Reflections, Revelations and Resolutions: My Journey Toward Scientific Pursuit and Beyond

By Archana Verma, senior at Jericho Senior High School and Regeneron Science Talent Search 2017 fifth place winner

My friend and I were dancing like turkeys in my basement instead of studying for physics when I received the phone call revealing my status as a Regeneron Science Talent Search finalist.

“Archana, I would like to congratulate you on being named a Regeneron Science Talent Search finalist!”

Regeneron Science Talent Search 2017 fifth place winner Archana Verma dancing.

Shock and gratitude overwhelmed me, preventing me from saying all the things I wanted to say and asking everything I wanted to ask. I just nodded, only to realize I couldn’t be seen. I barely managed to squeak a feeble “OK”.

I had dreamed of screaming, crying and having the perfect response. That obviously didn’t happen and remained a part of my dream. The rest of that night was spent in self-reflection. Only one question recurred: “Why me?” and I’m sure this question was swimming in the minds of the other finalists as well. My science research coordinator tried to answer that question for me, when I called her that night. She told me that she was grateful that I decided not to drop the research course.

Wait — hold up. What’s this about me wanting to drop the course? As a Regeneron Science Talent Search finalist (and now fifth place winner), wouldn’t all of the work prior to this competition have been easy for me? Hahaha no. No chance. Many success stories tend to omit the nights filled to the brim with tears, self-deprecating thoughts and anxiety. We’re normal students, experiencing the same struggles that typical high school students face. It’s as if our failures simply cease to exist, just labeled as “worth it” in the face of achievement. And while this sentiment has some degree of merit, I wonder if we would have reached such heights without them.

Archana (right) with fellow classmate and finalist Nathaniel Lee (middle) and Dr. Serena McCalla, science research coordinator at Jericho High School (left).

Prior to my sophomore year, I moved to Jericho due to a change in my dad’s job. My parents allowed me to rank the possible schools I could attend to ensure I was at a place which would provide the best education for me. After researching schools near New York City, scheduling tours and speaking with members of the administration, Jericho rose to the top of my list because of its prestigious science research program. However, due to scheduling constraints and graduation requirements, I was unable to enroll in the course. With the support of my AP Chemistry teacher, my science research coordinator allowed me to join her class my junior year. Even so, by joining late, I was vastly underprepared, overwhelmed and ready to quit. I lacked the basic skills necessary for research which my peers spent the past year developing.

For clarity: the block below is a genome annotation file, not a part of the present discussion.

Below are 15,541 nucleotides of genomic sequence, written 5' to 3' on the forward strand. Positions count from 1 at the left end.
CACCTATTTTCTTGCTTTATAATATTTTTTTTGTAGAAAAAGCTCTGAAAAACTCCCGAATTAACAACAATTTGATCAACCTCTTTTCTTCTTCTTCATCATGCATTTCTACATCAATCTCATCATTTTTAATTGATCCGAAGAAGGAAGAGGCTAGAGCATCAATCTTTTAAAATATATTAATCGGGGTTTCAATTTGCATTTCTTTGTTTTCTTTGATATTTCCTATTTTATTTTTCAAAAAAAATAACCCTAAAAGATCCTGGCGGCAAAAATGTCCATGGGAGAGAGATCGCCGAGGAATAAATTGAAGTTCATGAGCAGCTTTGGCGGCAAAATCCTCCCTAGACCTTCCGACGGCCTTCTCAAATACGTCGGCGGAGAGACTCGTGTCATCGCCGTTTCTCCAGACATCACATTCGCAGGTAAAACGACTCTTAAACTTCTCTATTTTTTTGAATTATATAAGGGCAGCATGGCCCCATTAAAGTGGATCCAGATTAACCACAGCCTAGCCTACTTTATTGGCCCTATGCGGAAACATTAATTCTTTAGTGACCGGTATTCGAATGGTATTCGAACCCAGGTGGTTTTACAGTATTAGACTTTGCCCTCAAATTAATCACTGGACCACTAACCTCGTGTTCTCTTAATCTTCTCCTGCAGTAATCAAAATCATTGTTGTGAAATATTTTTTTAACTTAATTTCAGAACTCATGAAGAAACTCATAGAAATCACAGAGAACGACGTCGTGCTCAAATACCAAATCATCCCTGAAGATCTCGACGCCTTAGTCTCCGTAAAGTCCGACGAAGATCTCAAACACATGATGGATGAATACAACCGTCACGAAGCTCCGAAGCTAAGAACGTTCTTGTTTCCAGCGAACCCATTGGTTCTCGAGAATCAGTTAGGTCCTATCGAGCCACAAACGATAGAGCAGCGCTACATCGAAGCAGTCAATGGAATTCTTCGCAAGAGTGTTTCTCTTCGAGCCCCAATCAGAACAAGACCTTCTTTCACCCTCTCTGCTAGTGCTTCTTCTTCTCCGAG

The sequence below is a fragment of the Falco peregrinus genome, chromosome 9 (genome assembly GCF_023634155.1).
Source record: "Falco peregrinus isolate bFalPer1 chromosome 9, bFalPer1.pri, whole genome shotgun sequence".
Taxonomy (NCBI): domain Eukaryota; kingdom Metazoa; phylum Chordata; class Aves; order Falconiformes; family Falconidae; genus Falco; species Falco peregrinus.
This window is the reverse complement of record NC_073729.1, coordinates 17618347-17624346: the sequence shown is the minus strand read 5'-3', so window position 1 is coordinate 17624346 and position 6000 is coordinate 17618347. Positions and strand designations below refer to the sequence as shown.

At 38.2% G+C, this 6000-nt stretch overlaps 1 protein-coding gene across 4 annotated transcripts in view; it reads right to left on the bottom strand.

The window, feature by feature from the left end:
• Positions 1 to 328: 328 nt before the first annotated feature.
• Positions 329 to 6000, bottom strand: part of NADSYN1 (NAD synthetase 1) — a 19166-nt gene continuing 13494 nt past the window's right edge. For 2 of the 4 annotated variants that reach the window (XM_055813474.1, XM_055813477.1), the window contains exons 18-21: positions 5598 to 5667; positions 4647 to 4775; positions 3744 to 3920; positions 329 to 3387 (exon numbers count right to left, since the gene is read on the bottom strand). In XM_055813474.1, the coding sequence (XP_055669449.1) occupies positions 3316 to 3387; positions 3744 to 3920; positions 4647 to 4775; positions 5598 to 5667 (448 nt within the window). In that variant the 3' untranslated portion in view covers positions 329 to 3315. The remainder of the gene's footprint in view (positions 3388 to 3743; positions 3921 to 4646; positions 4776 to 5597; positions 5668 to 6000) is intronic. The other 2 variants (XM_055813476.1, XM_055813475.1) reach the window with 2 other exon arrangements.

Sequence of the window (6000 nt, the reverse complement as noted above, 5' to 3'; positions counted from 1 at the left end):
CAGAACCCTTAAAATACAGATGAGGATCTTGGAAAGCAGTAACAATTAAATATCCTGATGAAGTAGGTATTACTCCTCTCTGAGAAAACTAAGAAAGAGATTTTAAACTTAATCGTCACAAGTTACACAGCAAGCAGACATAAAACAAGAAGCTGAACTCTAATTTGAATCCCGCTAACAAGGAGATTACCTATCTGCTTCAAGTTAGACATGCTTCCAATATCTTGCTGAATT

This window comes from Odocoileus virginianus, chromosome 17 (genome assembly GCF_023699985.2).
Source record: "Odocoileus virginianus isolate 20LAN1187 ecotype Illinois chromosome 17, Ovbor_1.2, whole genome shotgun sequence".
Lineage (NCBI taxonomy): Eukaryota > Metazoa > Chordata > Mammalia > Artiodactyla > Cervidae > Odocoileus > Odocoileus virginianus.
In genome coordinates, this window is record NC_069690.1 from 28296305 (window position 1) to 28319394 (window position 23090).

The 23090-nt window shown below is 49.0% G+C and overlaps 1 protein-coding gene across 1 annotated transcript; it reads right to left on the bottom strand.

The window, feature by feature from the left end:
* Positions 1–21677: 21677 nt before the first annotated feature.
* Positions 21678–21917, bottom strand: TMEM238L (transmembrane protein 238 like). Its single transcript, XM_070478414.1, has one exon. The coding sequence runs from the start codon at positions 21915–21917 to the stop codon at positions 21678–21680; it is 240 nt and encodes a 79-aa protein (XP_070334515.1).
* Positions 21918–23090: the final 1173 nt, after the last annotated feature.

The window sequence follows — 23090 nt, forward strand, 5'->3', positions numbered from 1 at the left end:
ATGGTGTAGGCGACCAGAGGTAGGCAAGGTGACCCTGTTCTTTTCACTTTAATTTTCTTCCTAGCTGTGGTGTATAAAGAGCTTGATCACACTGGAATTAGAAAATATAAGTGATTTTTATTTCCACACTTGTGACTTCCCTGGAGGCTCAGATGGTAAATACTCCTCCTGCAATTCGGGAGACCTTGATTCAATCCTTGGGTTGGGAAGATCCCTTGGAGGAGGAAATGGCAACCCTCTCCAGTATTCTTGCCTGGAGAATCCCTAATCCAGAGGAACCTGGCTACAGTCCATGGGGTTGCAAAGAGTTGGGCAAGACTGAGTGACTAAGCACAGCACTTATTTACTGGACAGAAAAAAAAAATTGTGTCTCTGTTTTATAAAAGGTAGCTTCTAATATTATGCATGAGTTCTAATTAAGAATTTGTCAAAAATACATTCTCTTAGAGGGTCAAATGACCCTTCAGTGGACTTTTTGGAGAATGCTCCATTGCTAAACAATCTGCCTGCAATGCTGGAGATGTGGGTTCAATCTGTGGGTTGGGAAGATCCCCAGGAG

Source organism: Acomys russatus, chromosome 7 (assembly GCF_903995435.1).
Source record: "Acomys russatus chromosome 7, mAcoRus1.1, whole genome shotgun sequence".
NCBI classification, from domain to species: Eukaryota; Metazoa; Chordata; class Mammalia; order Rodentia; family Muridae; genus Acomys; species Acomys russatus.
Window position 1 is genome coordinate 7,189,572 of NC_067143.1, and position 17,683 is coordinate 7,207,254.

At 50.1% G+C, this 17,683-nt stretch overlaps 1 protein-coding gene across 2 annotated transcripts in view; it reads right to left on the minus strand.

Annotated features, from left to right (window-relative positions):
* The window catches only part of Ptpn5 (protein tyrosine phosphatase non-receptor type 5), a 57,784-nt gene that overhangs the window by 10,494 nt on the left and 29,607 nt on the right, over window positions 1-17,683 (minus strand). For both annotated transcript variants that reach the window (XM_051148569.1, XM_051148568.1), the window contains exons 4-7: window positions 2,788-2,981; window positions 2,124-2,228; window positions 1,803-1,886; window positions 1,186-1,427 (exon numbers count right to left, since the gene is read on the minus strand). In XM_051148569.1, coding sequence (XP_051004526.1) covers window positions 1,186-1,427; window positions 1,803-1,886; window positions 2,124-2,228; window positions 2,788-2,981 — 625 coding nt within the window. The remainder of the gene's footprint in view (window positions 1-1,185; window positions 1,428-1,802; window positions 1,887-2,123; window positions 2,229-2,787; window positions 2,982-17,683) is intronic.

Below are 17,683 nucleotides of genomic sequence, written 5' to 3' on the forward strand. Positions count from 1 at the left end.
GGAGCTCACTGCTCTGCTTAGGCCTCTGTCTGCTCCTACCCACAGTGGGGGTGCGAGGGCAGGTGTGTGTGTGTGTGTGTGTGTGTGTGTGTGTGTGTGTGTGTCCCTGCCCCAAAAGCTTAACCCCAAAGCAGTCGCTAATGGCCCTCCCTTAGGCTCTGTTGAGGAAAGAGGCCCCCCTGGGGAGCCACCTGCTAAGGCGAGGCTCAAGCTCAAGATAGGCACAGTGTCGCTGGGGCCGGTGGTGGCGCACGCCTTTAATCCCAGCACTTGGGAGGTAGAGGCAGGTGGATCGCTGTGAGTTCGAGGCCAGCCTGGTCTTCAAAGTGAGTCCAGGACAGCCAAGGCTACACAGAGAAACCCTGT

The feelings of incompetence and fear of failure dominated my thoughts. Do I have the time to commit to research? What sacrifices would I make — clubs, APs, sleep? Is it too competitive and stressful? Will there ever be an end?

It was this internal battle — that need to put in extra work for the same results — which intensified my drive and made me stronger than I previously thought. The work that my teachers put into building me up pushed me to fulfill my potential and live up to their expectations. My new goal was to prove that I was worth something — to show everyone whatever it was that my teachers saw in me.

In retrospect, I advise that if you commit to this intense lifestyle wholeheartedly, the experience will be fulfilling. Yes, I did sacrifice some AP classes and clubs to focus on research, though I chose not to sacrifice sleep. Yes, competition is a big portion of this lifestyle. Whether you win or not may be slightly dependent on other factors like “luck”, but it’s mostly skill. However, if you focus on self-improvement and your external image, it becomes an enjoyable and fulfilling process in and of itself. The knowledge you will gain, the people you will meet, the work ethic you will develop and the growth you will endure are “worth it”.

I guess you could say this story has a happy ending, but that really depends on where you consider the story to end. Maybe the end is where the great mental leap comes in, and it’s time to just reflect on and be grateful for the sheer progress made. However, I don’t think this story has ended yet. I think I have a lot more to learn. I hope I have a lot more to learn.

There are probably going to be a lot of changes in my near future, a lot of not quite understanding what’s expected of me and sometimes a lack of control. However, the number of triumphs will always be one more than the number of obstacles. It’s okay for me to fail at times. No one can know everything — that is why it’s my goal to learn not only from myself, but also from my surroundings and from the specializations of others. I’m certain that the knowledge I’ll gain during my college years will be much more immense and monumental than the knowledge I’ve gained thus far.

Archana explains her research at the Regeneron Science Talent Search 2017 public exhibition of projects.

The Regeneron Science Talent Search reignited my desire to learn and understand how the universe works. I fell in love with the academically stimulating environment, and was in awe of my newfound role models who taught me how to be a better person. I hope to never end this fulfilling process of learning; it’s what drives me, and what I identify as. It’s what I’ll always live by. There are going to be so many more moments of dancing care-freely and in my basement with my friends shamelessly — so many more moments of sheer joy appearing in different forms. THAT is what I look toward.